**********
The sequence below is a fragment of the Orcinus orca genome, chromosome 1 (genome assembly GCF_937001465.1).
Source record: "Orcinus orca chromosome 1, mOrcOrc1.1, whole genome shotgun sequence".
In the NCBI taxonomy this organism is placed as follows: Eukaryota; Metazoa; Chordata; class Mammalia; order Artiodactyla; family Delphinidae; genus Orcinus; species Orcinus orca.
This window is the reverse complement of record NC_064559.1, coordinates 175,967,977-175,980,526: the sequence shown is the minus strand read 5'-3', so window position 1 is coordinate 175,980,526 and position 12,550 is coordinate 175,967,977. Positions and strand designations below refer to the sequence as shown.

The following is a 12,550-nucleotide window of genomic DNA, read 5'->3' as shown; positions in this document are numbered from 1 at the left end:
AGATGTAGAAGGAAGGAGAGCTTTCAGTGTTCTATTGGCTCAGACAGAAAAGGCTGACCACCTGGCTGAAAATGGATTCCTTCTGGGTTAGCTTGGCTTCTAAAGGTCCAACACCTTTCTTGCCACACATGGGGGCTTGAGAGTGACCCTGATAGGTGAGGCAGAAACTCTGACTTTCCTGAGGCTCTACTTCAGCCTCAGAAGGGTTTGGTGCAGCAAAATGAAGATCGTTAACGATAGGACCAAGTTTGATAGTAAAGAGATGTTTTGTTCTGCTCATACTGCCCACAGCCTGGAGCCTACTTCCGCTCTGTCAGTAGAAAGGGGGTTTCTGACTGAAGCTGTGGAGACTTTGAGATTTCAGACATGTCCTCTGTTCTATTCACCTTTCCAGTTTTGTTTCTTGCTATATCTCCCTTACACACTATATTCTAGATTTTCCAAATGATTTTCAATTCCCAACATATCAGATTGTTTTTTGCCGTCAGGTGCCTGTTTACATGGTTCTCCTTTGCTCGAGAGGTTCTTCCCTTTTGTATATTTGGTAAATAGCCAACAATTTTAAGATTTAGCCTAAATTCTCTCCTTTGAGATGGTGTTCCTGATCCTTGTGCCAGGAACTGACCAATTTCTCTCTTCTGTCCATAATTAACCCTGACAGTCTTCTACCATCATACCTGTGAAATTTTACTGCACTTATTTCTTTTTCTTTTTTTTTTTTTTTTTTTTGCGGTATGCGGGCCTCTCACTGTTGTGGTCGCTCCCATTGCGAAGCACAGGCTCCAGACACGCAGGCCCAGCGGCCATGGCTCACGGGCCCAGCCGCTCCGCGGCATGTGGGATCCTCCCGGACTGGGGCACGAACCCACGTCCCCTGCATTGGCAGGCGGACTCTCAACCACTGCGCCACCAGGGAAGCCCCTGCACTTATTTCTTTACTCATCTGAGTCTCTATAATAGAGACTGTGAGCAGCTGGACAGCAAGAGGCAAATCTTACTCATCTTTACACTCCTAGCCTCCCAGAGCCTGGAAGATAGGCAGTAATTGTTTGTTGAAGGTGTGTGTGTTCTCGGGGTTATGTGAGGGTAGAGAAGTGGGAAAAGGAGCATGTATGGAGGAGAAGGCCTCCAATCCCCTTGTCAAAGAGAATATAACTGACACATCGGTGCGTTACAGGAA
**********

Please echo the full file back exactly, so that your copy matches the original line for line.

The sequence below is a fragment of the Orcinus orca genome, chromosome 1 (genome assembly GCF_937001465.1).
Source record: "Orcinus orca chromosome 1, mOrcOrc1.1, whole genome shotgun sequence".
In the NCBI taxonomy this organism is placed as follows: Eukaryota; Metazoa; Chordata; class Mammalia; order Artiodactyla; family Delphinidae; genus Orcinus; species Orcinus orca.
This window is the reverse complement of record NC_064559.1, coordinates 175,967,977-175,980,526: the sequence shown is the minus strand read 5'-3', so window position 1 is coordinate 175,980,526 and position 12,550 is coordinate 175,967,977. Positions and strand designations below refer to the sequence as shown.

The following is a 12,550-nucleotide window of genomic DNA, read 5'->3' as shown; positions in this document are numbered from 1 at the left end:
AGATGTAGAAGGAAGGAGAGCTTTCAGTGTTCTATTGGCTCAGACAGAAAAGGCTGACCACCTGGCTGAAAATGGATTCCTTCTGGGTTAGCTTGGCTTCTAAAGGTCCAACACCTTTCTTGCCACACATGGGGGCTTGAGAGTGACCCTGATAGGTGAGGCAGAAACTCTGACTTTCCTGAGGCTCTACTTCAGCCTCAGAAGGGTTTGGTGCAGCAAAATGAAGATCGTTAACGATAGGACCAAGTTTGATAGTAAAGAGATGTTTTGTTCTGCTCATACTGCCCACAGCCTGGAGCCTACTTCCGCTCTGTCAGTAGAAAGGGGGTTTCTGACTGAAGCTGTGGAGACTTTGAGATTTCAGACATGTCCTCTGTTCTATTCACCTTTCCAGTTTTGTTTCTTGCTATATCTCCCTTACACACTATATTCTAGATTTTCCAAATGATTTTCAATTCCCAACATATCAGATTGTTTTTTGCCGTCAGGTGCCTGTTTACATGGTTCTCCTTTGCTCGAGAGGTTCTTCCCTTTTGTATATTTGGTAAATAGCCAACAATTTTAAGATTTAGCCTAAATTCTCTCCTTTGAGATGGTGTTCCTGATCCTTGTGCCAGGAACTGACCAATTTCTCTCTTCTGTCCATAATTAACCCTGACAGTCTTCTACCATCATACCTGTGAAATTTTACTGCACTTATTTCTTTTTCTTTTTTTTTTTTTTTTTTTTGCGGTATGCGGGCCTCTCACTGTTGTGGTCGCTCCCATTGCGAAGCACAGGCTCCAGACACGCAGGCCCAGCGGCCATGGCTCACGGGCCCAGCCGCTCCGCGGCATGTGGGATCCTCCCGGACTGGGGCACGAACCCACGTCCCCTGCATTGGCAGGCGGACTCTCAACCACTGCGCCACCAGGGAAGCCCCTGCACTTATTTCTTTACTCATCTGAGTCTCTATAATAGAGACTGTGAGCAGCTGGACAGCAAGAGGCAAATCTTACTCATCTTTACACTCCTAGCCTCCCAGAGCCTGGAAGATAGGCAGTAATTGTTTGTTGAAGGTGTGTGTGTTCTCGGGGTTATGTGAGGGTAGAGAAGTGGGAAAAGGAGCATGTATGGAGGAGAAGGCCTCCAATCCCCTTGTCAAAGAGAATATAACTGACACATCGGTGCGTTACAGGAA